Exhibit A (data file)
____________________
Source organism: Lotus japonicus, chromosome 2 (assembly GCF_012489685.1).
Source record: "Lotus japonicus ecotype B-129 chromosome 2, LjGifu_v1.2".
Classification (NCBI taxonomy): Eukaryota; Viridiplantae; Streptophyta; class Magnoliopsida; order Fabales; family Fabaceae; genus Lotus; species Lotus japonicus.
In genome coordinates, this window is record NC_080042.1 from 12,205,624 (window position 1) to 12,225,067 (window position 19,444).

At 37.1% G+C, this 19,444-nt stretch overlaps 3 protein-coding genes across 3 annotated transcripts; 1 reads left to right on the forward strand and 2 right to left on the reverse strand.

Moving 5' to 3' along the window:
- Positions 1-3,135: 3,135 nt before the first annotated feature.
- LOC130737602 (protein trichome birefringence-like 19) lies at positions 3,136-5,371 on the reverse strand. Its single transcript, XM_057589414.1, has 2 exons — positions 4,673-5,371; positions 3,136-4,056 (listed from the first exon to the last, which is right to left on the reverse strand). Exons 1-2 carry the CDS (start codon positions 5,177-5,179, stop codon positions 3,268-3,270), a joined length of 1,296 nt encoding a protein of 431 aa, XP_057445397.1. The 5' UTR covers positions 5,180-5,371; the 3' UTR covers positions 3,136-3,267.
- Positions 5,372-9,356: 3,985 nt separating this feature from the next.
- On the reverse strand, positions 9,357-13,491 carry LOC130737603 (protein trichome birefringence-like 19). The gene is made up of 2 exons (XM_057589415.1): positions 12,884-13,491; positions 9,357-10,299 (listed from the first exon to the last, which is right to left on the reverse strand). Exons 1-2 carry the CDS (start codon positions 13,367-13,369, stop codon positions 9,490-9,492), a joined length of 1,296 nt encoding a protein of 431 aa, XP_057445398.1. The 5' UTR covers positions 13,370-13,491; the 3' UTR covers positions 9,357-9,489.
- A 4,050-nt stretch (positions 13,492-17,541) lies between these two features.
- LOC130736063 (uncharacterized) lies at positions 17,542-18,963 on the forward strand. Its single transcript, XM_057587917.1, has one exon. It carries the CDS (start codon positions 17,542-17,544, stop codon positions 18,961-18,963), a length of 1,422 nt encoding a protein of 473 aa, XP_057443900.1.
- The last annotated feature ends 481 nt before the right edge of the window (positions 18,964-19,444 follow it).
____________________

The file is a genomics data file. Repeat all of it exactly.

Source organism: Lotus japonicus, chromosome 2 (assembly GCF_012489685.1).
Source record: "Lotus japonicus ecotype B-129 chromosome 2, LjGifu_v1.2".
Classification (NCBI taxonomy): Eukaryota; Viridiplantae; Streptophyta; class Magnoliopsida; order Fabales; family Fabaceae; genus Lotus; species Lotus japonicus.
In genome coordinates, this window is record NC_080042.1 from 12,205,624 (window position 1) to 12,225,067 (window position 19,444).

At 37.1% G+C, this 19,444-nt stretch overlaps 3 protein-coding genes across 3 annotated transcripts; 1 reads left to right on the forward strand and 2 right to left on the reverse strand.

Moving 5' to 3' along the window:
- Positions 1-3,135: 3,135 nt before the first annotated feature.
- LOC130737602 (protein trichome birefringence-like 19) lies at positions 3,136-5,371 on the reverse strand. Its single transcript, XM_057589414.1, has 2 exons — positions 4,673-5,371; positions 3,136-4,056 (listed from the first exon to the last, which is right to left on the reverse strand). Exons 1-2 carry the CDS (start codon positions 5,177-5,179, stop codon positions 3,268-3,270), a joined length of 1,296 nt encoding a protein of 431 aa, XP_057445397.1. The 5' UTR covers positions 5,180-5,371; the 3' UTR covers positions 3,136-3,267.
- Positions 5,372-9,356: 3,985 nt separating this feature from the next.
- On the reverse strand, positions 9,357-13,491 carry LOC130737603 (protein trichome birefringence-like 19). The gene is made up of 2 exons (XM_057589415.1): positions 12,884-13,491; positions 9,357-10,299 (listed from the first exon to the last, which is right to left on the reverse strand). Exons 1-2 carry the CDS (start codon positions 13,367-13,369, stop codon positions 9,490-9,492), a joined length of 1,296 nt encoding a protein of 431 aa, XP_057445398.1. The 5' UTR covers positions 13,370-13,491; the 3' UTR covers positions 9,357-9,489.
- A 4,050-nt stretch (positions 13,492-17,541) lies between these two features.
- LOC130736063 (uncharacterized) lies at positions 17,542-18,963 on the forward strand. Its single transcript, XM_057587917.1, has one exon. It carries the CDS (start codon positions 17,542-17,544, stop codon positions 18,961-18,963), a length of 1,422 nt encoding a protein of 473 aa, XP_057443900.1.
- The last annotated feature ends 481 nt before the right edge of the window (positions 18,964-19,444 follow it).